ST. MARY'S CITY - In a vacant field the sun peeks through the wooden door frame marking where the first Catholic church in America once stood. The walls will soon be raised, too, one hand-made brick at a time, if a fund-raising campaign to re-create this piece of Colonial Maryland is successful.
The chapel will sit across an archaeological park from the already reconstructed State House. In the spirit of separation of church and state, the Historic St. Mary's City Foundation and Friends is seeking mostly private donations to construct the religious building.
For 70 years, from its founding in 1634 to 1704, St. Mary's was a haven of religious freedom for the 50 or so Catholics living in this agricultural city, then Maryland's capital. The cross-shaped foundation of the destroyed church reveals the walls were three bricks thick and probably reached more than two stories high - a testament to the firm footing Catholics put on this new land, said Tim Reardon, chief archaeologist for the foundation.
"While standing in this foundation, the church seems small, but if you can imagine the walls 23 feet high, and an arched ceiling and spires reaching to the heavens, it must have been a very impressive building in this 200-person town," Reardon said.
The cost of rebuilding is estimated at $5.3 million. Work on the chapel won't start for another year, until the foundation has raised the needed funds. The project will probably take two years to complete, said foundation president Jeanne Chandler.
The reconstruction will be on-site so the public can watch as the brick specialist mixes clay and water in a pit, shapes the bricks, dries them in the sun, fires them, and lays them one by one to build the exterior wall. The second two layers will be built by speedier modern methods, Reardon said.
Three coffins - believed to hold colonial Royal Governor Philip Calvert, his wife and their infant daughter - were unearthed in the right arm of the chapel area in 1990. Philip Calvert was the uncle of the second Lord Baltimore, who chartered the Maryland colony but never visited it.
When the chapel is rebuilt, the coffins will be replaced with plexiglass above them, so visitors can view them.
The foundation also plans to rebuild the nearby house where the priest probably lived as a museum to explain the chapel's significance and the process of excavation and rebuilding.
About 41,000 visitors tour Historic St. Mary's City each year to see the reconstructed town center, State House, tobacco plantation and recreated Maryland Dove, which brought the first St. Mary's City settlers from England. All were built by the foundation with state funds and private donations.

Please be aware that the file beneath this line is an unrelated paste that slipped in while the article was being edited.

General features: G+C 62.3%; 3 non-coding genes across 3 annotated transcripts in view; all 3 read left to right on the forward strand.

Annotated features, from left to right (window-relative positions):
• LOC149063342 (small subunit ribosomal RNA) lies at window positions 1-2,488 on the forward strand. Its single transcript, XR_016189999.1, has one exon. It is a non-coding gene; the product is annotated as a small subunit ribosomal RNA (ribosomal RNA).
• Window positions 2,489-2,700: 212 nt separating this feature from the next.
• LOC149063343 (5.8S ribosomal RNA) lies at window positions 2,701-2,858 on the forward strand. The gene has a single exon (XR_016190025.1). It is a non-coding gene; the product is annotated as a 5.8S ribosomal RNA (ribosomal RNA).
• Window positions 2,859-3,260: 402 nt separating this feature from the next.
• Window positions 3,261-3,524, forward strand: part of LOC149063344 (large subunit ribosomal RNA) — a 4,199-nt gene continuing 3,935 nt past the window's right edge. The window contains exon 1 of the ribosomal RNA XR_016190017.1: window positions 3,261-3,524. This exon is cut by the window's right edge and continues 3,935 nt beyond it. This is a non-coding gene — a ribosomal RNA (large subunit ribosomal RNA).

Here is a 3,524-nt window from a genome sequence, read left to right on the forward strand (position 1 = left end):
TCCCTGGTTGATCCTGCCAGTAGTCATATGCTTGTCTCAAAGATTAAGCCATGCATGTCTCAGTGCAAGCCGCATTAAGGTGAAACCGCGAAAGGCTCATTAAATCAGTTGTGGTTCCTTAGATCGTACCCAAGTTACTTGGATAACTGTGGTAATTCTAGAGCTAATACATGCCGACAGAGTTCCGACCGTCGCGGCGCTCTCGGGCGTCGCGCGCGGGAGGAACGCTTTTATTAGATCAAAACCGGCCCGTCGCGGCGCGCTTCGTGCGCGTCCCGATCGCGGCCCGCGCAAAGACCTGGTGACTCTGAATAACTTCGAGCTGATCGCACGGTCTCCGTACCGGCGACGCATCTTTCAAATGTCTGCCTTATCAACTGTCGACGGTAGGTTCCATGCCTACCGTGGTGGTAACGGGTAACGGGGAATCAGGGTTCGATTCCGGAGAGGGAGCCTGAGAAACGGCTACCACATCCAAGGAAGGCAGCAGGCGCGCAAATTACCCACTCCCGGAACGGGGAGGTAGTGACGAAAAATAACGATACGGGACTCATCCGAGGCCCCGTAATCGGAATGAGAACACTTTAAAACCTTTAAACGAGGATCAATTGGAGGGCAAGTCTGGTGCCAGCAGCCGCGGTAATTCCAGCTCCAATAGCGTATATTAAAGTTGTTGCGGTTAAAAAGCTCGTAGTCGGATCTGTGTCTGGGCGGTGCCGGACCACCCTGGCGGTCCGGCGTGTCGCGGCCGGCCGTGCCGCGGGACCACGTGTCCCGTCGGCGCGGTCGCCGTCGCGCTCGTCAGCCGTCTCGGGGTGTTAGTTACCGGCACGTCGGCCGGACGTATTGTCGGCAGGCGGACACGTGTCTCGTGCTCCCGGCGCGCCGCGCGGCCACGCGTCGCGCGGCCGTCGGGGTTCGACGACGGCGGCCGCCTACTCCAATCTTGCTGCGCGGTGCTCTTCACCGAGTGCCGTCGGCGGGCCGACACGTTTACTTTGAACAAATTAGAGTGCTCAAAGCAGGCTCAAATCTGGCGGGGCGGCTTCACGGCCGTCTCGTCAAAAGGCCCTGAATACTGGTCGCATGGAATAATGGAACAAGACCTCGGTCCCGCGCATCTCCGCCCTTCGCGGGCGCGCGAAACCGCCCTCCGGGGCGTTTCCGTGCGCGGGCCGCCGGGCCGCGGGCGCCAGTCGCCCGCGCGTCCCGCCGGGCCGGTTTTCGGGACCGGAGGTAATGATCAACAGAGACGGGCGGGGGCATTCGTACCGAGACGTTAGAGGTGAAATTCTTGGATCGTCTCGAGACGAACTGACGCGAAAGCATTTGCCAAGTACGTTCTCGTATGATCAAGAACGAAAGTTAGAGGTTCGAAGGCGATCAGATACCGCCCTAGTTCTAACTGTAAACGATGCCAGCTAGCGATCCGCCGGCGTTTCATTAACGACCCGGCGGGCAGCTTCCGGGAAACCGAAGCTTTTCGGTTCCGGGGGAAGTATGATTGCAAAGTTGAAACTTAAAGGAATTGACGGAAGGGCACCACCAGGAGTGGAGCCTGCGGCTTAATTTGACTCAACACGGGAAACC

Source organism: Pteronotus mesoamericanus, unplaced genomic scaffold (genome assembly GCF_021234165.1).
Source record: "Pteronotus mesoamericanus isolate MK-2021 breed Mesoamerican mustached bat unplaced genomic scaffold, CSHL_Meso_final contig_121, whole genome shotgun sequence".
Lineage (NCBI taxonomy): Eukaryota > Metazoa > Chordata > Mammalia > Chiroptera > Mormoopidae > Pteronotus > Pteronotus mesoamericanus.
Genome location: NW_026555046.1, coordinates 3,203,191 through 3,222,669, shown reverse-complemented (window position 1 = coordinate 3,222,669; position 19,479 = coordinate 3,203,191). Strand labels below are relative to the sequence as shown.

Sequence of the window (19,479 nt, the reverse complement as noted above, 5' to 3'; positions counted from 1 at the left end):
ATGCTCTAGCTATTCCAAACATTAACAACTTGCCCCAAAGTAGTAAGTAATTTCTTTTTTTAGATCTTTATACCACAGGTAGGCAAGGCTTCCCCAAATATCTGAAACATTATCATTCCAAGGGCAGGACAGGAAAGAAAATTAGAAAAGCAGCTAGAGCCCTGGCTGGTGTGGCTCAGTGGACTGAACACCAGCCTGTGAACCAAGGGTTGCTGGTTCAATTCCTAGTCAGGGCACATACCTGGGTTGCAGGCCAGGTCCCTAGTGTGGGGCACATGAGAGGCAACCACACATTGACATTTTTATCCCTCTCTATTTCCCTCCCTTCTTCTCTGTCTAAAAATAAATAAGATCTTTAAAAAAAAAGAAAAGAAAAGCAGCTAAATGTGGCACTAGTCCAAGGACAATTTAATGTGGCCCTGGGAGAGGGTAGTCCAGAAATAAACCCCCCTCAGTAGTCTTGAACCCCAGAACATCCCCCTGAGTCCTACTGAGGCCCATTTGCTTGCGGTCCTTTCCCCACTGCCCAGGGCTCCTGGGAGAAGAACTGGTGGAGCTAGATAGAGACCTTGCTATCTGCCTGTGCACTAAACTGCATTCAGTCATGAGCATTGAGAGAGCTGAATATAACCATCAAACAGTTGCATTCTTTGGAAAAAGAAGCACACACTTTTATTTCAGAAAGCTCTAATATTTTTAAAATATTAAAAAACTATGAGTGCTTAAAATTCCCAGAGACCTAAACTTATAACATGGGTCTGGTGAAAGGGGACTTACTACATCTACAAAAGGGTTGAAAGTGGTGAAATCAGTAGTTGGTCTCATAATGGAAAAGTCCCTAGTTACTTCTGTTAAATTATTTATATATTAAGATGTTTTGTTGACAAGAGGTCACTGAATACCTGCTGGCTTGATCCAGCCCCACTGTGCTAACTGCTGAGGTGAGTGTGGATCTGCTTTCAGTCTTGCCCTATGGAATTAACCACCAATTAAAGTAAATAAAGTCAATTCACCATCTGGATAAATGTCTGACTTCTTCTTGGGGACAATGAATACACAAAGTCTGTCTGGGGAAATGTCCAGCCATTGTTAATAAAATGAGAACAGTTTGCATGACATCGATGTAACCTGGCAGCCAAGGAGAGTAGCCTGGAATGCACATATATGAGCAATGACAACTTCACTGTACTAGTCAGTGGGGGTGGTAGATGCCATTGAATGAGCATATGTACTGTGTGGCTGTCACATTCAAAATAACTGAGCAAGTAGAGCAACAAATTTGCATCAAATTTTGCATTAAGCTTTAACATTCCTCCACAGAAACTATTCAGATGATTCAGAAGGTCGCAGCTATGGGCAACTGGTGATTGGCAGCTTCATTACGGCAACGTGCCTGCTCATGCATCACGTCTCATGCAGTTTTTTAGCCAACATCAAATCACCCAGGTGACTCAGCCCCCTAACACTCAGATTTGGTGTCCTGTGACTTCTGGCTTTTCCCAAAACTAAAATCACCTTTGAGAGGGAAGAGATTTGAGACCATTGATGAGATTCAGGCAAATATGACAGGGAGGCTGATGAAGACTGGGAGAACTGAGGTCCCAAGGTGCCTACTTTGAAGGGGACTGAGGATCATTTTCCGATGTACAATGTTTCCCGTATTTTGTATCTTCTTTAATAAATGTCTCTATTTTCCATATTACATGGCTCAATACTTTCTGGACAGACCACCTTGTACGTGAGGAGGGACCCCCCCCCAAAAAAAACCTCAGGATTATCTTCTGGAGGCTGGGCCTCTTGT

Foundation officials say they hope the chapel, which will be open to tourists, will boost the number of visitors.
"I think we will get more return visitors and also a lot of people interested in watching the process of the rebuilding," said foundation spokeswoman Karin Stanford.
Groups have celebrated Mass out on the field and will be able to do so in the chapel, Stanford said. But, she added, it will primarily be a building for the public to visit.
The Jesuit priests that arrived in 1634 with about 200 other Englishmen to establish St. Mary's City originally built a wooden chapel. In about 1667, Philip Calvert, thought to be the richest man in 17th-century Maryland, funded the construction of the brick chapel, Reardon said.
The new building will not be a replica, because there are few existing records describing the chapel, Reardon said. None are more descriptive than the Royal Governor Francis Nicholson, who referred to it as "A Good Brick Chappell" in 1697.
This description, the remaining foundation and recovered glass window shards and bricks were all the architectural firm of Mesick, Cohen, Wilson and Baker of Albany, N.Y., had to go on. The architects were hired to draw the chapel blueprints.
They based their drawing on existing Jesuit churches, built in other countries at the same time.
It is believed the colonists imported six oval windows, stone flooring, an altar, a large iron cross and paintings from England.
"The church served as a real center of the Catholic community, even though they lived side-by-side with Protestants," Reardon said.
In 1704, the Maryland General Assembly passed an Act Against Popery, ending religious toleration. According to written records, the Royal Governor John Seymour said to the town sheriff, "Take this key and lock the doors of the chapel."
The building remained padlocked for several years, until Catholics took the building apart, sold the land to area farmers and carried the chapel bricks by wagon five miles south to St. Inigoes to build a house of worship.
Within the next few weeks, the foundation will announce the steering committee that will direct the fund-raising campaign, Chandler said. In addition to the private funds, the foundation will appeal for some federal funds for the chapel and some state funds for the priest house.
Chandler said the foundation has raised $187,000 so far, including donations from the Baltimore Archdiocese and the International Masonry Institute.